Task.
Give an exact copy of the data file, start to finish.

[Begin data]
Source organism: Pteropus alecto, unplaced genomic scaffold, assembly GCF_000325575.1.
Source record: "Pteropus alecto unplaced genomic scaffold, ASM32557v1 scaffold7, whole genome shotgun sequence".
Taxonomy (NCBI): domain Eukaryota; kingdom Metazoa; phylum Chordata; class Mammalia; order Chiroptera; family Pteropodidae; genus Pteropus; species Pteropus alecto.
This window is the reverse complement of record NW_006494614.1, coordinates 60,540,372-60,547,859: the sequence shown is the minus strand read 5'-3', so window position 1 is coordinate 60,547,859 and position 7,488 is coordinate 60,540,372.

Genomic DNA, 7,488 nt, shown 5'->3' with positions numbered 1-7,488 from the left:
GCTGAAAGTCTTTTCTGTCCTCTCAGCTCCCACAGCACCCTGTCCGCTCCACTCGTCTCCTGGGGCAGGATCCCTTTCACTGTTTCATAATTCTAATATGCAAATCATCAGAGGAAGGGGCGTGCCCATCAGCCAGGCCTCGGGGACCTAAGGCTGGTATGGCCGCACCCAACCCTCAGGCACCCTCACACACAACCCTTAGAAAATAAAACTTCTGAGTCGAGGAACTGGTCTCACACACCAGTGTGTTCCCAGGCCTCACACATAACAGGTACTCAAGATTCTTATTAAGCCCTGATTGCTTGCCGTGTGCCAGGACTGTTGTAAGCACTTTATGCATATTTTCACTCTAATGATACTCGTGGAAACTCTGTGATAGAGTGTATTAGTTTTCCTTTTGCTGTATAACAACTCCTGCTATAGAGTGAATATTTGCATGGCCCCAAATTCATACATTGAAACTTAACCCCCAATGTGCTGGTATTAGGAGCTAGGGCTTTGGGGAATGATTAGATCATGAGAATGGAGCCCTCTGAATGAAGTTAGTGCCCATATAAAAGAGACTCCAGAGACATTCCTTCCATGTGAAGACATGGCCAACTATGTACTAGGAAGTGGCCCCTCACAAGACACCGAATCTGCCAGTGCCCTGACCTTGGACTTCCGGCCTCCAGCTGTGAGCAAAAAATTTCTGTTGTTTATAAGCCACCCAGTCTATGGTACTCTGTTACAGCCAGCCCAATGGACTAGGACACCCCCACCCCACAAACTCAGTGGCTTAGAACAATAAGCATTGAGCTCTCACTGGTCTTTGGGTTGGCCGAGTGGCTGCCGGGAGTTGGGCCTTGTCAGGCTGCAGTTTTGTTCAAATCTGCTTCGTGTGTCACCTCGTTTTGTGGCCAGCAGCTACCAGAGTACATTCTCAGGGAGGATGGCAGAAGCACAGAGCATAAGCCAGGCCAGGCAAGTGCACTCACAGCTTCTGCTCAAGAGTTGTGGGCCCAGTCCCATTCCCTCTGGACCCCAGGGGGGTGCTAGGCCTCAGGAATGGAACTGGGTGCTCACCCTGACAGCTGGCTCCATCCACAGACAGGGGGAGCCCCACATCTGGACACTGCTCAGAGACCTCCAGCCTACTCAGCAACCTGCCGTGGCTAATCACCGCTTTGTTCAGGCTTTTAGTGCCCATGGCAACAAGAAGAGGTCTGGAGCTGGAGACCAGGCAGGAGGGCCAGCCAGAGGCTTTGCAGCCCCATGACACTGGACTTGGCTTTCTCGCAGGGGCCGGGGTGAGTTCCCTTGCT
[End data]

Source organism: Pteropus alecto, unplaced genomic scaffold, assembly GCF_000325575.1.
Source record: "Pteropus alecto unplaced genomic scaffold, ASM32557v1 scaffold7, whole genome shotgun sequence".
Taxonomy (NCBI): domain Eukaryota; kingdom Metazoa; phylum Chordata; class Mammalia; order Chiroptera; family Pteropodidae; genus Pteropus; species Pteropus alecto.
This window is the reverse complement of record NW_006494614.1, coordinates 60,540,372-60,547,859: the sequence shown is the minus strand read 5'-3', so window position 1 is coordinate 60,547,859 and position 7,488 is coordinate 60,540,372.

Genomic DNA, 7,488 nt, shown 5'->3' with positions numbered 1-7,488 from the left:
GCTGAAAGTCTTTTCTGTCCTCTCAGCTCCCACAGCACCCTGTCCGCTCCACTCGTCTCCTGGGGCAGGATCCCTTTCACTGTTTCATAATTCTAATATGCAAATCATCAGAGGAAGGGGCGTGCCCATCAGCCAGGCCTCGGGGACCTAAGGCTGGTATGGCCGCACCCAACCCTCAGGCACCCTCACACACAACCCTTAGAAAATAAAACTTCTGAGTCGAGGAACTGGTCTCACACACCAGTGTGTTCCCAGGCCTCACACATAACAGGTACTCAAGATTCTTATTAAGCCCTGATTGCTTGCCGTGTGCCAGGACTGTTGTAAGCACTTTATGCATATTTTCACTCTAATGATACTCGTGGAAACTCTGTGATAGAGTGTATTAGTTTTCCTTTTGCTGTATAACAACTCCTGCTATAGAGTGAATATTTGCATGGCCCCAAATTCATACATTGAAACTTAACCCCCAATGTGCTGGTATTAGGAGCTAGGGCTTTGGGGAATGATTAGATCATGAGAATGGAGCCCTCTGAATGAAGTTAGTGCCCATATAAAAGAGACTCCAGAGACATTCCTTCCATGTGAAGACATGGCCAACTATGTACTAGGAAGTGGCCCCTCACAAGACACCGAATCTGCCAGTGCCCTGACCTTGGACTTCCGGCCTCCAGCTGTGAGCAAAAAATTTCTGTTGTTTATAAGCCACCCAGTCTATGGTACTCTGTTACAGCCAGCCCAATGGACTAGGACACCCCCACCCCACAAACTCAGTGGCTTAGAACAATAAGCATTGAGCTCTCACTGGTCTTTGGGTTGGCCGAGTGGCTGCCGGGAGTTGGGCCTTGTCAGGCTGCAGTTTTGTTCAAATCTGCTTCGTGTGTCACCTCGTTTTGTGGCCAGCAGCTACCAGAGTACATTCTCAGGGAGGATGGCAGAAGCACAGAGCATAAGCCAGGCCAGGCAAGTGCACTCACAGCTTCTGCTCAAGAGTTGTGGGCCCAGTCCCATTCCCTCTGGACCCCAGGGGGGTGCTAGGCCTCAGGAATGGAACTGGGTGCTCACCCTGACAGCTGGCTCCATCCACAGACAGGGGGAGCCCCACATCTGGACACTGCTCAGAGACCTCCAGCCTACTCAGCAACCTGCCGTGGCTAATCACCGCTTTGTTCAGGCTTTTAGTGCCCATGGCAACAAGAAGAGGTCTGGAGCTGGAGACCAGGCAGGAGGGCCAGCCAGAGGCTTTGCAGCCCCATGACACTGGACTTGGCTTTCTCGCAGGGGCCGGGGTGAGTTCCCTTGCT